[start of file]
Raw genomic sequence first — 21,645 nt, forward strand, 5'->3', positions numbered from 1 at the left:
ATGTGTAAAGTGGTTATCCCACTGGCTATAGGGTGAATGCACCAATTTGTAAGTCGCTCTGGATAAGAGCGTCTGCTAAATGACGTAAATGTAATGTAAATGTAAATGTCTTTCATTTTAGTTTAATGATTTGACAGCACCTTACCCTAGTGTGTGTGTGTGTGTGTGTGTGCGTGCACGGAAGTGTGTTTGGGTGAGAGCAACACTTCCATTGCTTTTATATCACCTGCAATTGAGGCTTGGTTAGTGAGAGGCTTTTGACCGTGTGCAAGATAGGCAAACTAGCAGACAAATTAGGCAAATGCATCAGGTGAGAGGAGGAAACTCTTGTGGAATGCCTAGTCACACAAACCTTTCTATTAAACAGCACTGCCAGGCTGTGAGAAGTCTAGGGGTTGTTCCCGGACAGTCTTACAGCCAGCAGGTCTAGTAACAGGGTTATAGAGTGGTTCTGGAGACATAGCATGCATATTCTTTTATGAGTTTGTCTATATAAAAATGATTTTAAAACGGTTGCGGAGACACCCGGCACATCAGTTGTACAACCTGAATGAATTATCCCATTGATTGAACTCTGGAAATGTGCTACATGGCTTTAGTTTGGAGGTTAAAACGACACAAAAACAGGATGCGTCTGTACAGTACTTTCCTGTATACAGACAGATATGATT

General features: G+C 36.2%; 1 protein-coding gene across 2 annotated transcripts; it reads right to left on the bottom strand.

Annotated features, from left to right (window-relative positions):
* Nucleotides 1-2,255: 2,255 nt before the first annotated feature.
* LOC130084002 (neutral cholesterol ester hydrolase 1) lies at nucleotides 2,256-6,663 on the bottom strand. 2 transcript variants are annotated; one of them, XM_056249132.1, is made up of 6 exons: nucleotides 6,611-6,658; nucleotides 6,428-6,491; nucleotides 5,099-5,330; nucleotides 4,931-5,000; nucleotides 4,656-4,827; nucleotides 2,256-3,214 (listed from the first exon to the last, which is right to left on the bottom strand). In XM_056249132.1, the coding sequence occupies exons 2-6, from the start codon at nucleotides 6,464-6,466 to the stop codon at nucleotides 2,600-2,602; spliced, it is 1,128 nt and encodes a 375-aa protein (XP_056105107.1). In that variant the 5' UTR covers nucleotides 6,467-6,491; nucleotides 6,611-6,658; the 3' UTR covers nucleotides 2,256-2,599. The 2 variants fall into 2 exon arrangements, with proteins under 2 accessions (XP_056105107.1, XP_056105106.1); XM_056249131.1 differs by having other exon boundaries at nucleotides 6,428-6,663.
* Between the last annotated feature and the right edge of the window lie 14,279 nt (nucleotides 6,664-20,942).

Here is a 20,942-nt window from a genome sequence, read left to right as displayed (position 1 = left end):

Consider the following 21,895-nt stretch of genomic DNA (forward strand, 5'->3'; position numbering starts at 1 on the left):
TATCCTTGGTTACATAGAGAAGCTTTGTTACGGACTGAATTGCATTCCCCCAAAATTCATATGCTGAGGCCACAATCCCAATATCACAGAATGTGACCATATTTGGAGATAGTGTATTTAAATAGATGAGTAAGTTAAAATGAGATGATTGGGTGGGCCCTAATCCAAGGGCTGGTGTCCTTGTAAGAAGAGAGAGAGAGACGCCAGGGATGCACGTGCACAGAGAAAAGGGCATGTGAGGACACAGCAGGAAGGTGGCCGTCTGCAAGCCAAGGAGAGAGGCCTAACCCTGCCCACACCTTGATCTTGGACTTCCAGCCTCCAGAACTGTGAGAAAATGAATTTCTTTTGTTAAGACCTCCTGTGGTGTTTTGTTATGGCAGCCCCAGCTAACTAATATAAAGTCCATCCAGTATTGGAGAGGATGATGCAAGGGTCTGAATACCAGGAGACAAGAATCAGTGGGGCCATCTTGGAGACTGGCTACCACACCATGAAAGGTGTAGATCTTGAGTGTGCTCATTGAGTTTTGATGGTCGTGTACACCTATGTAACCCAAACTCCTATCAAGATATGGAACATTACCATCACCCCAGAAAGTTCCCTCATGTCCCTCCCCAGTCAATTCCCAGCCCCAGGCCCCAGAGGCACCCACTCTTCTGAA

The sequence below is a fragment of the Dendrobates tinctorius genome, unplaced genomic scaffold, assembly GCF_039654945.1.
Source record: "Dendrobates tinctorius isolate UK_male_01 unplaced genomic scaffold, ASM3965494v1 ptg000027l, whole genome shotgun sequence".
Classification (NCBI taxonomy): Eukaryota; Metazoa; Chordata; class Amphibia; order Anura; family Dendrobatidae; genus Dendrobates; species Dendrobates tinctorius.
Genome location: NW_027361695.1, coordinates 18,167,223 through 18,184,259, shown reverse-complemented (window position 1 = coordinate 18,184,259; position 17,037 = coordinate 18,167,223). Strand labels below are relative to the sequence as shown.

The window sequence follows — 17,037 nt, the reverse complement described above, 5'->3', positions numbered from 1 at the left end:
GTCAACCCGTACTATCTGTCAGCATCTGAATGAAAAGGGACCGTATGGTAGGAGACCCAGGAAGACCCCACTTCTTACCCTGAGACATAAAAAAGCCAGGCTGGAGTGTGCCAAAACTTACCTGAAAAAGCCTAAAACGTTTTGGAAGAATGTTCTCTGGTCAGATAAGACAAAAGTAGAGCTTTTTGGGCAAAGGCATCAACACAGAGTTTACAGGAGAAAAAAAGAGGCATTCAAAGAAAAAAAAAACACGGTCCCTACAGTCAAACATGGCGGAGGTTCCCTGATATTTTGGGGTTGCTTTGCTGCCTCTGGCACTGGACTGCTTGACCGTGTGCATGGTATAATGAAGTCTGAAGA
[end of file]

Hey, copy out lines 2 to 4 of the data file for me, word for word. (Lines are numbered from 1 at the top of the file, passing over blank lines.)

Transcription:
ATGTGTAAAGTGGTTATCCCACTGGCTATAGGGTGAATGCACCAATTTGTAAGTCGCTCTGGATAAGAGCGTCTGCTAAATGACGTAAATGTAATGTAAATGTAAATGTCTTTCATTTTAGTTTAATGATTTGACAGCACCTTACCCTAGTGTGTGTGTGTGTGTGTGTGTGCGTGCACGGAAGTGTGTTTGGGTGAGAGCAACACTTCCATTGCTTTTATATCACCTGCAATTGAGGCTTGGTTAGTGAGAGGCTTTTGACCGTGTGCAAGATAGGCAAACTAGCAGACAAATTAGGCAAATGCATCAGGTGAGAGGAGGAAACTCTTGTGGAATGCCTAGTCACACAAACCTTTCTATTAAACAGCACTGCCAGGCTGTGAGAAGTCTAGGGGTTGTTCCCGGACAGTCTTACAGCCAGCAGGTCTAGTAACAGGGTTATAGAGTGGTTCTGGAGACATAGCATGCATATTCTTTTATGAGTTTGTCTATATAAAAATGATTTTAAAACGGTTGCGGAGACACCCGGCACATCAGTTGTACAACCTGAATGAATTATCCCATTGATTGAACTCTGGAAATGTGCTACATGGCTTTAGTTTGGAGGTTAAAACGACACAAAAACAGGATGCGTCTGTACAGTACTTTCCTGTATACAGACAGATATGATT

General features: G+C 36.2%; 1 protein-coding gene across 2 annotated transcripts; it reads right to left on the bottom strand.

Annotated features, from left to right (window-relative positions):